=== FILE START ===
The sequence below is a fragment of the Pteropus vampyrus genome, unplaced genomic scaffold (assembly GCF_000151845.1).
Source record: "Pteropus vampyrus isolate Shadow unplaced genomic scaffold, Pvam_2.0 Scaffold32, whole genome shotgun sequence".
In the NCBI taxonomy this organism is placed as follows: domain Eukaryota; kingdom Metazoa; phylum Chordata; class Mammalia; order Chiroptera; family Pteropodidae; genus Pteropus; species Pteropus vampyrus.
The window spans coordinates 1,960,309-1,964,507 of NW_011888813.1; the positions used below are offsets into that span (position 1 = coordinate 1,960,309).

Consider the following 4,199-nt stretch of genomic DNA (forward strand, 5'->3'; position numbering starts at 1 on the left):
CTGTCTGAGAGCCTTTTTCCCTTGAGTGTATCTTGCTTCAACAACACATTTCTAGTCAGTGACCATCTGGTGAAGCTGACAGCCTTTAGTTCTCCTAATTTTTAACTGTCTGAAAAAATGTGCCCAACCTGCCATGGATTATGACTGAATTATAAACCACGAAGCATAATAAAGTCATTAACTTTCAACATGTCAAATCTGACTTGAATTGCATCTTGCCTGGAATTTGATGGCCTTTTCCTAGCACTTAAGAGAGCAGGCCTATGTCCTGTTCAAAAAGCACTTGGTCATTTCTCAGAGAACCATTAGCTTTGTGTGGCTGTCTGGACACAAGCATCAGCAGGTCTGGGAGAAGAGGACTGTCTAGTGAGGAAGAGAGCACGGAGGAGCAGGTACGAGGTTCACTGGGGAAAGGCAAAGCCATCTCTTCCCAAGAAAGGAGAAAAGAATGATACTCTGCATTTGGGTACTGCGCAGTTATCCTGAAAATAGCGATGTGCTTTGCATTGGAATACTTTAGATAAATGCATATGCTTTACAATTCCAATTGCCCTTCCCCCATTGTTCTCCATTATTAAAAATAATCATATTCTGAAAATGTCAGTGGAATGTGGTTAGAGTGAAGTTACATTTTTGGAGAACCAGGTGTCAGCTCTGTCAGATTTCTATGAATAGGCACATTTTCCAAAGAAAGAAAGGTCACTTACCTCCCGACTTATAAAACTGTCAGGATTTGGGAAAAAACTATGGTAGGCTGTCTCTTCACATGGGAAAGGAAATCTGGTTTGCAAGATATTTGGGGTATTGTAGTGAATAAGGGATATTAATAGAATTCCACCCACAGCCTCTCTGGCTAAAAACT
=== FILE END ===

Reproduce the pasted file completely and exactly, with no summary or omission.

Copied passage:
The sequence below is a fragment of the Pteropus vampyrus genome, unplaced genomic scaffold (assembly GCF_000151845.1).
Source record: "Pteropus vampyrus isolate Shadow unplaced genomic scaffold, Pvam_2.0 Scaffold32, whole genome shotgun sequence".
In the NCBI taxonomy this organism is placed as follows: domain Eukaryota; kingdom Metazoa; phylum Chordata; class Mammalia; order Chiroptera; family Pteropodidae; genus Pteropus; species Pteropus vampyrus.
The window spans coordinates 1,960,309-1,964,507 of NW_011888813.1; the positions used below are offsets into that span (position 1 = coordinate 1,960,309).

Consider the following 4,199-nt stretch of genomic DNA (forward strand, 5'->3'; position numbering starts at 1 on the left):
CTGTCTGAGAGCCTTTTTCCCTTGAGTGTATCTTGCTTCAACAACACATTTCTAGTCAGTGACCATCTGGTGAAGCTGACAGCCTTTAGTTCTCCTAATTTTTAACTGTCTGAAAAAATGTGCCCAACCTGCCATGGATTATGACTGAATTATAAACCACGAAGCATAATAAAGTCATTAACTTTCAACATGTCAAATCTGACTTGAATTGCATCTTGCCTGGAATTTGATGGCCTTTTCCTAGCACTTAAGAGAGCAGGCCTATGTCCTGTTCAAAAAGCACTTGGTCATTTCTCAGAGAACCATTAGCTTTGTGTGGCTGTCTGGACACAAGCATCAGCAGGTCTGGGAGAAGAGGACTGTCTAGTGAGGAAGAGAGCACGGAGGAGCAGGTACGAGGTTCACTGGGGAAAGGCAAAGCCATCTCTTCCCAAGAAAGGAGAAAAGAATGATACTCTGCATTTGGGTACTGCGCAGTTATCCTGAAAATAGCGATGTGCTTTGCATTGGAATACTTTAGATAAATGCATATGCTTTACAATTCCAATTGCCCTTCCCCCATTGTTCTCCATTATTAAAAATAATCATATTCTGAAAATGTCAGTGGAATGTGGTTAGAGTGAAGTTACATTTTTGGAGAACCAGGTGTCAGCTCTGTCAGATTTCTATGAATAGGCACATTTTCCAAAGAAAGAAAGGTCACTTACCTCCCGACTTATAAAACTGTCAGGATTTGGGAAAAAACTATGGTAGGCTGTCTCTTCACATGGGAAAGGAAATCTGGTTTGCAAGATATTTGGGGTATTGTAGTGAATAAGGGATATTAATAGAATTCCACCCACAGCCTCTCTGGCTAAAAACT